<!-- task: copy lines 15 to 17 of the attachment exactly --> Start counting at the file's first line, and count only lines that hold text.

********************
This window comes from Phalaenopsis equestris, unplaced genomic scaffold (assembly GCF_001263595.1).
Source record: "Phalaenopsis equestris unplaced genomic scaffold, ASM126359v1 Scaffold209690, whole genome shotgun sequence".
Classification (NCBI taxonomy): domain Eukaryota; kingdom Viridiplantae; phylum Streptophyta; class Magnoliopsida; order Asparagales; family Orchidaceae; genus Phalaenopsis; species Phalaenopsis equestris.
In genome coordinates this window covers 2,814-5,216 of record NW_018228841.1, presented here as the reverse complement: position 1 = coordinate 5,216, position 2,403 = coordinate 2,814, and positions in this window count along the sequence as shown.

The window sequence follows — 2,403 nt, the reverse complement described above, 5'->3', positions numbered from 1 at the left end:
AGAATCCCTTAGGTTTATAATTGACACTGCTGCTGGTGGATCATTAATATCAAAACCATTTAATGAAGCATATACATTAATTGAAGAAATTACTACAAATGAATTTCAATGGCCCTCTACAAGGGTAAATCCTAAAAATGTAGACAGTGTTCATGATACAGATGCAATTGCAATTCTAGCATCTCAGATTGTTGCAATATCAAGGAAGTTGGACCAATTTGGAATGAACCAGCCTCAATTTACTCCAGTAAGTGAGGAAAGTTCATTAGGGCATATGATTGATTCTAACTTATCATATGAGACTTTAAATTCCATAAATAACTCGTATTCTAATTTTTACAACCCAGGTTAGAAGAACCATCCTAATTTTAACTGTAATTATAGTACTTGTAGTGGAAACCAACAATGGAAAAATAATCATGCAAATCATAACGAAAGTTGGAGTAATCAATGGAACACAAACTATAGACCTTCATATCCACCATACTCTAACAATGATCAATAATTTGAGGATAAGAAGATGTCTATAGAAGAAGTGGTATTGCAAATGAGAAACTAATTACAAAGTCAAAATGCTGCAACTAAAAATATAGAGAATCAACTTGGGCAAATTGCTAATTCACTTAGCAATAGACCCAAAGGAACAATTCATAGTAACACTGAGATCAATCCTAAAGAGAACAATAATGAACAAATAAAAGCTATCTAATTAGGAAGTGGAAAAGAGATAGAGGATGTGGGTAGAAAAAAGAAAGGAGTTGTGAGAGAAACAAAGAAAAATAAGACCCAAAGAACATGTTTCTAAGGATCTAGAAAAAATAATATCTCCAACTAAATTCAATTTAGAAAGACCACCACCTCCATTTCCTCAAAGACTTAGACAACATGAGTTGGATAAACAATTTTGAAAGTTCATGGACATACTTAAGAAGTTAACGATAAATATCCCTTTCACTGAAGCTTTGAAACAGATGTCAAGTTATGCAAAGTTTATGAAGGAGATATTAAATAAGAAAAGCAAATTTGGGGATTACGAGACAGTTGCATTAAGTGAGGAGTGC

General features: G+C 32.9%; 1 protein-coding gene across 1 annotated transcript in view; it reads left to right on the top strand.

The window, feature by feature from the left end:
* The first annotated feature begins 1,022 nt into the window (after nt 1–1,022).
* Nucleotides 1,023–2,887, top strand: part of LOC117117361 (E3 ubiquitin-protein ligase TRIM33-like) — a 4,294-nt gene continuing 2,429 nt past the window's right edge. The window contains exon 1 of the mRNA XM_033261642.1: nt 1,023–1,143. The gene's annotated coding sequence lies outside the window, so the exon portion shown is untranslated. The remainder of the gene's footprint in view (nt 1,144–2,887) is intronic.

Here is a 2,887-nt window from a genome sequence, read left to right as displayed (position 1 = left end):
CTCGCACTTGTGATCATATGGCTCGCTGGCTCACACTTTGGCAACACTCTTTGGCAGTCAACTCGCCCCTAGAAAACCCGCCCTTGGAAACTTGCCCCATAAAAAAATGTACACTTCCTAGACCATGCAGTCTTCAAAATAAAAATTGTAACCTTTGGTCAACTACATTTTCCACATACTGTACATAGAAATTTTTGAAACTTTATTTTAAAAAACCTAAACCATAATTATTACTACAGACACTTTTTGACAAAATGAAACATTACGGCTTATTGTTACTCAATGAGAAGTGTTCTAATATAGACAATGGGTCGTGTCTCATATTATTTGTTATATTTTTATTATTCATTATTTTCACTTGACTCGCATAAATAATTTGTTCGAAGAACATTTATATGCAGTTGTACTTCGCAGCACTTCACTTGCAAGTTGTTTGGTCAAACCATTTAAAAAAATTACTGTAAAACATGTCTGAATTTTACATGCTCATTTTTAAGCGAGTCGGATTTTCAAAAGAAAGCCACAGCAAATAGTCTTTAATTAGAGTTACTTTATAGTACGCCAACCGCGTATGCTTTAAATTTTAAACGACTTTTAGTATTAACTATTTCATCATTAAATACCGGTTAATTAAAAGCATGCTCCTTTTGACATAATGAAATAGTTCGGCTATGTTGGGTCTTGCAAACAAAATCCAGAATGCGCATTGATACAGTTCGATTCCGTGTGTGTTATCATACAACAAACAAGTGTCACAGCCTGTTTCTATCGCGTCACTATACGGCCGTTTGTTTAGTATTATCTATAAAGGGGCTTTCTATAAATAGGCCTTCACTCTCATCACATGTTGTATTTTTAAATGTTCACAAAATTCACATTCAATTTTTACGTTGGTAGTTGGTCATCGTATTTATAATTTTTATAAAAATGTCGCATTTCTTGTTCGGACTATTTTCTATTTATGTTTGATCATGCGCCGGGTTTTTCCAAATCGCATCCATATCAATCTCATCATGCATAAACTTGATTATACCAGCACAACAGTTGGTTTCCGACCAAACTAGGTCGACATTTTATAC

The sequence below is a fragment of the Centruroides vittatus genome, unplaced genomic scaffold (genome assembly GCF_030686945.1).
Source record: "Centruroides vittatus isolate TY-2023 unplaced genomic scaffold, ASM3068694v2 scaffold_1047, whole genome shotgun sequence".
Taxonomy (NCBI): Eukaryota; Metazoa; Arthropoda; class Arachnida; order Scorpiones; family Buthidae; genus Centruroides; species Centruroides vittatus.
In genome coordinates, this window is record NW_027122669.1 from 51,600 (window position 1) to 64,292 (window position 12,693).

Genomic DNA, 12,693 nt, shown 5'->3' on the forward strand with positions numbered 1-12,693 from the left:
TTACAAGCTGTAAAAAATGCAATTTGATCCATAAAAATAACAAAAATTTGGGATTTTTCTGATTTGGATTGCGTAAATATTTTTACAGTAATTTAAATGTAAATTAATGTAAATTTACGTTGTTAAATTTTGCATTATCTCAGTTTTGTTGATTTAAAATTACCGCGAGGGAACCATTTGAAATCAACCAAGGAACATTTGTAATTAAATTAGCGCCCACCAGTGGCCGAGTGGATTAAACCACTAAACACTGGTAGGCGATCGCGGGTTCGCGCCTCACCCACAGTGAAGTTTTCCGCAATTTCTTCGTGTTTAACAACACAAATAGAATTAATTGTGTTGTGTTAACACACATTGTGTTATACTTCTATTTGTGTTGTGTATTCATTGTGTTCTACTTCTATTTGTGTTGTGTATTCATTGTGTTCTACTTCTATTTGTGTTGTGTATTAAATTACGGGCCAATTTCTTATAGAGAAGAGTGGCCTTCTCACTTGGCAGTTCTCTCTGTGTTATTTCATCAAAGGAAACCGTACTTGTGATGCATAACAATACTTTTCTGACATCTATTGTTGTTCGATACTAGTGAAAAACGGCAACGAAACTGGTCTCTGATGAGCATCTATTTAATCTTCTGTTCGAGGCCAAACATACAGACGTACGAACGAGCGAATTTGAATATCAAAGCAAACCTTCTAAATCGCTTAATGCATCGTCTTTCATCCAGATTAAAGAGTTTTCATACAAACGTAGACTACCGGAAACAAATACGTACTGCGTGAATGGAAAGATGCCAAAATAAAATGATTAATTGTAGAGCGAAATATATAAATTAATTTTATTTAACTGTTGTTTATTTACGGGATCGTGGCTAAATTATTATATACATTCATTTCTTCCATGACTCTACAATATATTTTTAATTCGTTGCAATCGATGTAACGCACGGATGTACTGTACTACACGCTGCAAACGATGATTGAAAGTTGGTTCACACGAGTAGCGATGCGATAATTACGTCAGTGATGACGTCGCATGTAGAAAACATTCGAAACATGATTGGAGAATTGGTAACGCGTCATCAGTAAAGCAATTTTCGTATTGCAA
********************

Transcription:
Taxonomy (NCBI): Eukaryota; Metazoa; Arthropoda; class Arachnida; order Scorpiones; family Buthidae; genus Centruroides; species Centruroides vittatus.
In genome coordinates, this window is record NW_027122669.1 from 51,600 (window position 1) to 64,292 (window position 12,693).

Genomic DNA, 12,693 nt, shown 5'->3' on the forward strand with positions numbered 1-12,693 from the left: